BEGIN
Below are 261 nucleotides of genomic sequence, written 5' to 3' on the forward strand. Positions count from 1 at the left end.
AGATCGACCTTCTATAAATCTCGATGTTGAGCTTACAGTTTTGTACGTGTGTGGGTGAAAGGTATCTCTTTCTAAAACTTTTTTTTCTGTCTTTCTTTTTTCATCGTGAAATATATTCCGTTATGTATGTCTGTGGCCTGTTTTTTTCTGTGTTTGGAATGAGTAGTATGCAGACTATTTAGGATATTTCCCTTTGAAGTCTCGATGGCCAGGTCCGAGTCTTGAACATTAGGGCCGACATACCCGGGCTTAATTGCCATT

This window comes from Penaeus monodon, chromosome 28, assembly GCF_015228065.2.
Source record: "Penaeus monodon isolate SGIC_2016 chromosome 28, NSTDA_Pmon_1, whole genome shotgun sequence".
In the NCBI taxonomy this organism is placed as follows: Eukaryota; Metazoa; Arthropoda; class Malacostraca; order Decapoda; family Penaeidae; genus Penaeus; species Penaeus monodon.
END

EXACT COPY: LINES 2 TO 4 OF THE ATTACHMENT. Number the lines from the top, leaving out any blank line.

AGATCGACCTTCTATAAATCTCGATGTTGAGCTTACAGTTTTGTACGTGTGTGGGTGAAAGGTATCTCTTTCTAAAACTTTTTTTTCTGTCTTTCTTTTTTCATCGTGAAATATATTCCGTTATGTATGTCTGTGGCCTGTTTTTTTCTGTGTTTGGAATGAGTAGTATGCAGACTATTTAGGATATTTCCCTTTGAAGTCTCGATGGCCAGGTCCGAGTCTTGAACATTAGGGCCGACATACCCGGGCTTAATTGCCATT

This window comes from Penaeus monodon, chromosome 28, assembly GCF_015228065.2.
Source record: "Penaeus monodon isolate SGIC_2016 chromosome 28, NSTDA_Pmon_1, whole genome shotgun sequence".